Crooks combine ingenious calls to action with captivating graphics and tempting links that give victims the perception of a quick fix.

The following “Bank of America” invoice won’t fool everyone. However, a minute percentage of several million people is a lucrative payday for a cyber cartel or hostile nation-state.

In the wrong frame of mind, the right person with a dozen other active tasks might panic and respond impulsively.

What? Is BOA zapping me for $1,625.99? I can’t wait to see this stupid invoice! (Then seconds after clicking) What was I thinking? I’m a Wells Fargo client!

Apple’s infamous account lock-out threat creates similar “fire, ready, aim” responses.

Since millions of people will respond without looking closer, victims will overlook overt signs of phishing:

  • The sender’s address, hprfwvi38ofd@lundylake.com, is bizarre.
  • The verification directions are poorly punctuated and contain conspicuous diction like “to get re-access your account.”
  • The Verify Account button is a ploy to collect user login credentials to access Apple Pay/credit card data.

When I receive messages like this, I follow the directions we shared in section 2.

I’ve also developed an all-new habit. Whenever I get something phishy from “PayPal” – which is all the time – I do quick Google searches to verify my suspicions.

And I always land on helpful articles that immediately confirm the validity of my skepticism. I hate to admit it, but it’s fun. I’m slightly competitive, and the exercise makes me feel like I’m winning against the bad guys.

Learn More: PayPal Invoice Phishing Scam and How to Spot a Fake PayPal Email

 

#5 – Dear Client Requests for Sensitive Information Are Signs an Email is Phishing

Dear Client greetings and requests for personal identifying information are almost always phishing emails.

Hello, Mr. Last Name, Hello, and Dear Customer are other red flags. This effort, masked as a verification exercise from QuickBooks, is shady.

The pivot from Dear Customer to we have put a temporary hold on your account is swift and grave. And everyone knows disabling QuickBooks is synonymous with shutting down the central nervous system of a business.

I went through a brief refresher and reviewed recent emails from all my accounts. From Witch’s Rock Surf Camp to Wells Fargo, the greetings are personalized and customized to match the culture of the enterprise.

Some also use my formal name (Jared), which I’ve never seen in a phishing email:

  • Hey there, Jed
  • Hey Jed
  • Hi Jared Fearon
  • Hello Jared
  • Dear Mr. Fearon

However, beware of the change-up pitch. This ploy happens when fraudsters shift to an overly informal address or start with a simple Hope you are well.

I expect Witch’s Rock Surf Camp to say, “Hey there, Jed. Hope you are well.” Conversely, the same greeting from Wells Fargo would create an instant pause because they’re a financial institution. It’s always Dear Mr. Fearon in everything they send me.

It’s advisable to stay on high alert because technical solutions don’t always detect obvious signs of phishing emails and all-new scams.

Learn More: A Personal Twist on Zero Trust Security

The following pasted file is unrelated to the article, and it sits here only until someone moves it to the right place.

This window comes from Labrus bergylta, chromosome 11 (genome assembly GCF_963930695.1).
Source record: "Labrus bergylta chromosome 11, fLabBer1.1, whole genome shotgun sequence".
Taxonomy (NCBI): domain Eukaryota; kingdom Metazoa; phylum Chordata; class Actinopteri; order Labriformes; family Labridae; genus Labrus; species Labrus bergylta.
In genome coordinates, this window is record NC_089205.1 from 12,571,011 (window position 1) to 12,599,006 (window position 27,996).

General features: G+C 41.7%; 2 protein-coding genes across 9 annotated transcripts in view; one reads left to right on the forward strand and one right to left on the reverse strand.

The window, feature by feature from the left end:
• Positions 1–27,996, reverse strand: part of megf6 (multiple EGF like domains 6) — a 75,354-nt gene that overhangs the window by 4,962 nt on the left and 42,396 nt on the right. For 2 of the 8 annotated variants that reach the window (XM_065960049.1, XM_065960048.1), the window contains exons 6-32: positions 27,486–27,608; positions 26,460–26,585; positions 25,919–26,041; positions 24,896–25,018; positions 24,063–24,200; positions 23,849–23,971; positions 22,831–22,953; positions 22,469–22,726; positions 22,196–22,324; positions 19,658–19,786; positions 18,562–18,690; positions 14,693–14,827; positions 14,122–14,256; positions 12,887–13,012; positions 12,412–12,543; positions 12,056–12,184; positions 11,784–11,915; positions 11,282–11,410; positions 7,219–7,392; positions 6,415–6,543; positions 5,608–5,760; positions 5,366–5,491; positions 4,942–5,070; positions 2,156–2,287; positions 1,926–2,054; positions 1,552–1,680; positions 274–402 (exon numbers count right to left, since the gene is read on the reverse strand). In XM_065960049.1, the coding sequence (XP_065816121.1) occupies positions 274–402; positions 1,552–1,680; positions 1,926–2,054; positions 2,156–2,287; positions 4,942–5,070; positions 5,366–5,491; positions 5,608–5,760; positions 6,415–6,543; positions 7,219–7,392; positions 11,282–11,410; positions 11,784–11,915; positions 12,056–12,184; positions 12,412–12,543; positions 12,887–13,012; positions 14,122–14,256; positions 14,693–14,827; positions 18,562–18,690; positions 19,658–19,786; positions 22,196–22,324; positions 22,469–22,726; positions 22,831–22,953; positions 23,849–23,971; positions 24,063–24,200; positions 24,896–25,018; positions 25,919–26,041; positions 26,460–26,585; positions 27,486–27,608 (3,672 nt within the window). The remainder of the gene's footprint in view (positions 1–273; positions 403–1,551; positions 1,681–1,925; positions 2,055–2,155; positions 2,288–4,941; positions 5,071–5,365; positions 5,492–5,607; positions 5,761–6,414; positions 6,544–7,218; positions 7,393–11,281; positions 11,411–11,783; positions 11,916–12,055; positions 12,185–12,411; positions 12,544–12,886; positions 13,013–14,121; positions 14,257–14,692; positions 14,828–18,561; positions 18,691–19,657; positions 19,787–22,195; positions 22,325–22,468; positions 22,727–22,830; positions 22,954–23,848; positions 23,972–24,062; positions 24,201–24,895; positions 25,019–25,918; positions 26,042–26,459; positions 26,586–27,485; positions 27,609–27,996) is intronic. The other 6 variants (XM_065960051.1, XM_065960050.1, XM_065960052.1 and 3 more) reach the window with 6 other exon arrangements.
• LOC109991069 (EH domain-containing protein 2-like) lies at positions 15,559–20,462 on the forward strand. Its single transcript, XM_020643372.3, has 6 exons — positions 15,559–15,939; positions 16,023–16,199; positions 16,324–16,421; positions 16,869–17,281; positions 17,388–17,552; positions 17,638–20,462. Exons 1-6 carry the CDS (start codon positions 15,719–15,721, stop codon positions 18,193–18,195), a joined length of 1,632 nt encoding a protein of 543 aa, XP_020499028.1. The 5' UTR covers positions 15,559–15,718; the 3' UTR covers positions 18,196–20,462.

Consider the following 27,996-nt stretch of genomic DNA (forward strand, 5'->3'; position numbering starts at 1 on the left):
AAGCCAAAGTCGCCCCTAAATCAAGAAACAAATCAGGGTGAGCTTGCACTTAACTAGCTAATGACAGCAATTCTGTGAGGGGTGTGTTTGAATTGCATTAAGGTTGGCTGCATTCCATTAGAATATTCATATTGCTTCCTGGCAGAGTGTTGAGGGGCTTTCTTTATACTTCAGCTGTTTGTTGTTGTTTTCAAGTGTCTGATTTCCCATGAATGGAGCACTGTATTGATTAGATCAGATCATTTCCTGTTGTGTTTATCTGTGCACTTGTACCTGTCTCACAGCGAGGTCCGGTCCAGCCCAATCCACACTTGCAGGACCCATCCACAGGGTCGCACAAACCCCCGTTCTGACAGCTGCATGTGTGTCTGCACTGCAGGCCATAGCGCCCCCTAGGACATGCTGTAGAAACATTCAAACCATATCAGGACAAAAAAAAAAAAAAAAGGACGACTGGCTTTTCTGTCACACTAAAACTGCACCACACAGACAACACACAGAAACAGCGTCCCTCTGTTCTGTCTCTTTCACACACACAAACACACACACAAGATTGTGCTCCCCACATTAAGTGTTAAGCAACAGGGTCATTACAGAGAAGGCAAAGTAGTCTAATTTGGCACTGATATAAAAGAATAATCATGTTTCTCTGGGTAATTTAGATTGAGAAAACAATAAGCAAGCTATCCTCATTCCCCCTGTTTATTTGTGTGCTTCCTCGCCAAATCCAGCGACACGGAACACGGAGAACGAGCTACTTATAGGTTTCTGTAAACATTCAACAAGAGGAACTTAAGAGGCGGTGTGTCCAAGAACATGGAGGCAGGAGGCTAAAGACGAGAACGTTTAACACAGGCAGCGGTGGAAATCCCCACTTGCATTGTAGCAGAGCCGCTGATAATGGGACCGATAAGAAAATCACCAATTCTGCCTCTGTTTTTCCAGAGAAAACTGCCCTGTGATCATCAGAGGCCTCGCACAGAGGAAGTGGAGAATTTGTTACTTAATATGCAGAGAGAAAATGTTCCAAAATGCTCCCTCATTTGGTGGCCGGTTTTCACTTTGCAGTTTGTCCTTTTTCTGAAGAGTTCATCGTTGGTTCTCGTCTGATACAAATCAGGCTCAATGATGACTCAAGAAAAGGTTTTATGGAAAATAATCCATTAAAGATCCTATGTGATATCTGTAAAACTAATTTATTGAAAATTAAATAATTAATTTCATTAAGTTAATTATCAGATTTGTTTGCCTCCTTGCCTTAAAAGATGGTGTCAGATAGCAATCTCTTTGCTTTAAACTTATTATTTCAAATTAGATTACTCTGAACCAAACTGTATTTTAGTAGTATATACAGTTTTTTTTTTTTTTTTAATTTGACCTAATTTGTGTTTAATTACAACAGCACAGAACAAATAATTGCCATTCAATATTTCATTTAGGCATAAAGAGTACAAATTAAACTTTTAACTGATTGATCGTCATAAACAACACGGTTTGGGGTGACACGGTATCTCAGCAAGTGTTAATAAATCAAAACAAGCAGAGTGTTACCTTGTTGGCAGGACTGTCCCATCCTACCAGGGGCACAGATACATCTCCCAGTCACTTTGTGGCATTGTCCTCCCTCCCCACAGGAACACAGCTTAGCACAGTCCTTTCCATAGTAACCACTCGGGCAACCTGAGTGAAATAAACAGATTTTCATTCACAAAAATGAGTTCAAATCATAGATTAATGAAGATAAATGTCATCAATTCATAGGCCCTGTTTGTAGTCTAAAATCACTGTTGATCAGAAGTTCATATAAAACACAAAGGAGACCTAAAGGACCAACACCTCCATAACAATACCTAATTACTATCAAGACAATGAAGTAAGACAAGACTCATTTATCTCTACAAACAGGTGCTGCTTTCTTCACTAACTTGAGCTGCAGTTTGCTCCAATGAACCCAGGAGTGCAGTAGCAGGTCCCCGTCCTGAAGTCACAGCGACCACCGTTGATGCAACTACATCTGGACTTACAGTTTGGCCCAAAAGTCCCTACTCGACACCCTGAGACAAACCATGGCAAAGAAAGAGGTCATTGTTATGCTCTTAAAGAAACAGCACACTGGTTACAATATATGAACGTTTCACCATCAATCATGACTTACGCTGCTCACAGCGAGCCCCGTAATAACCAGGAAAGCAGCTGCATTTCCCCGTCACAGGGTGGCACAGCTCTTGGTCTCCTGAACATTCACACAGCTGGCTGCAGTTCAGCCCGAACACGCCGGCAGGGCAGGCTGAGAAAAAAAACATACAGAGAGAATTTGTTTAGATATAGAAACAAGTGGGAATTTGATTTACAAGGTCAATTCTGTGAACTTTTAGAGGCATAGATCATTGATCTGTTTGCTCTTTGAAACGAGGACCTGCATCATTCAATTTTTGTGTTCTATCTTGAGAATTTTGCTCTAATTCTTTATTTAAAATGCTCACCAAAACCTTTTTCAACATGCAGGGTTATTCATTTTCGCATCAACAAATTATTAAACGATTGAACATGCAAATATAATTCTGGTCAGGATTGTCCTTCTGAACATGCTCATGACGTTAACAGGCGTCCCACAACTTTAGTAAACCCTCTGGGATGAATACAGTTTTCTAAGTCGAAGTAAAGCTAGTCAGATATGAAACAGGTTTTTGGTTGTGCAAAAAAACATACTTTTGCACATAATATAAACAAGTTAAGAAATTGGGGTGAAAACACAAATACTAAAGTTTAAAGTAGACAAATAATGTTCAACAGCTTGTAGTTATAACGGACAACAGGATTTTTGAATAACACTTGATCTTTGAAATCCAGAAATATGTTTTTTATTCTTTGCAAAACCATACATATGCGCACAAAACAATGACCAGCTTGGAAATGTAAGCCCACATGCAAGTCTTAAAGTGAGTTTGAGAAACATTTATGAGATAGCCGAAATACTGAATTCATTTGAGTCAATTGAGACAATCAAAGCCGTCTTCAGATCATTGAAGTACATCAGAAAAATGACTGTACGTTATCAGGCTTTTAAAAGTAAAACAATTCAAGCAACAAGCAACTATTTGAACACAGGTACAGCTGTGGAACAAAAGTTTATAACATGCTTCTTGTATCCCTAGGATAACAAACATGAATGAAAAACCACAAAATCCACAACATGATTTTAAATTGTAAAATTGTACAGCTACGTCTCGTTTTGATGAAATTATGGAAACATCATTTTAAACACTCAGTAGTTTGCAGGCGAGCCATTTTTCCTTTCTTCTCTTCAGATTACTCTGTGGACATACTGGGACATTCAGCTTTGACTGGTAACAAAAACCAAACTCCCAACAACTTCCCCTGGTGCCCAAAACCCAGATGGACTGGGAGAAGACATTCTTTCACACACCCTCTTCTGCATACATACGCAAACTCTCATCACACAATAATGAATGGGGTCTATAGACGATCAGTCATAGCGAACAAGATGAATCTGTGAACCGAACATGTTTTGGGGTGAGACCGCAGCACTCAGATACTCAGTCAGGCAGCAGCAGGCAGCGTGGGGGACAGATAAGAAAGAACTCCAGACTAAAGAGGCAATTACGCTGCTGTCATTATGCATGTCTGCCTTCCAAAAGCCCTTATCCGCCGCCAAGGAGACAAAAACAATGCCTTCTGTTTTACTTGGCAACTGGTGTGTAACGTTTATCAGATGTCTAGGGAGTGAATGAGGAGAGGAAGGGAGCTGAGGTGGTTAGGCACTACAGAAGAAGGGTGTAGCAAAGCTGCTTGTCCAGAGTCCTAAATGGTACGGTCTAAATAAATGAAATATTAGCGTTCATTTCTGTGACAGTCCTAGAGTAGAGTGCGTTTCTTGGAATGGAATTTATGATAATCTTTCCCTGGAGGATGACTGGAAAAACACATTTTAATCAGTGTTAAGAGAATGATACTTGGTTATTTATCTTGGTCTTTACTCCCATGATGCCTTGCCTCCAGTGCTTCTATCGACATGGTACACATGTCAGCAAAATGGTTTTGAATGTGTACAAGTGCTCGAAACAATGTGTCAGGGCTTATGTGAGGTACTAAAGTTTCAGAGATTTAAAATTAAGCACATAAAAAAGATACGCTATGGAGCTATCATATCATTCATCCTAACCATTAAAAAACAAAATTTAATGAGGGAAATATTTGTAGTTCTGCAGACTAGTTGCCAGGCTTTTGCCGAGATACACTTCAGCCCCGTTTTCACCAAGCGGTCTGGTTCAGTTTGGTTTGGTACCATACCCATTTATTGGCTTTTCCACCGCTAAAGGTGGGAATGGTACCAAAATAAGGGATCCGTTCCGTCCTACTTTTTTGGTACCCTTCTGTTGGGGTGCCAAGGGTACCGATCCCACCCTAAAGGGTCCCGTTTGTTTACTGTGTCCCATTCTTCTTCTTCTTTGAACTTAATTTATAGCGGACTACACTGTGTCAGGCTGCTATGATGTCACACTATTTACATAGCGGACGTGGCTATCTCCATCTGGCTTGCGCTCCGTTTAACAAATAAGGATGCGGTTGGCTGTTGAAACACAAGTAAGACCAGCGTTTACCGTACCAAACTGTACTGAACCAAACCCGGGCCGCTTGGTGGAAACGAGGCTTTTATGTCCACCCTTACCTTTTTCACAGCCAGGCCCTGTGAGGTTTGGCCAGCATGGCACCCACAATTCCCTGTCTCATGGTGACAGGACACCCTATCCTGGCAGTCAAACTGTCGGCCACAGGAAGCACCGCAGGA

Do You Have a Partner for Your Phishing Email Reduction Journey?

Partnering with an MSP is one of the best ways to reduce phishing emails and related blowback.

The following mini-case study from Integris Sr. System Engineer Billy Everett has a happy ending and neatly summarizes simple changes that make a huge difference.

While working for another MSP about five years ago, we got a call first thing in the morning from a client. Ransomware had locked down all file shares and encrypted everything. 

Thanks to records from their SIEM showing mass file encryptions pointing to a single user helped to identify the breach in the system. 

We took the PC offline and brought it up to review browsing history, found the culprit of the matter to be from an employee checking their personal email and clicking on a classic UPS “your package has been delivered, click here to view the shipping receipt” to open a malicious PDF file. 

After wiping the PC, we took measures to get the network back up and running. We restored the file shares as they were before the ransomware attack, thanks to hourly backups. 

Several security issues allowed the attack to take place: 

  • At the time, there wasn’t any training for detecting phishing emails.
  • The user was a local PC admin, allowing free reign to run the malicious software from the PDF.
  • The antivirus was also lackluster and did not detect the file. 
  • File shares without proper permissions allowed the attack to spread through all folders, versus a mitigated attack of only the files the employee should have access to.

Our main point of contact had been warning upper management of how vulnerable the network was to attack, but we could not get the approval for improvements.  After being down over a full business day, management approved the roll-out of additional security measures: 

  • All users, no exceptions, were no longer local administrators for their PCs.
  • The antivirus was replaced with a far more robust Next-Gen one capable of detecting threats.
  • All file shares were reviewed for proper permissions so users would only have access to the files deemed required for them.
  • Management implemented phishing training for all employees.

Do your employees get monthly reminders like this? If not, it’s time to change that.

Schedule a Free Consultation if you have questions about phishing emails, cybersecurity awareness training, and information privacy.

Jed is a Solution Advisor at Integris who has specialized in MSP solution development, sales, and marketing communications since 2003.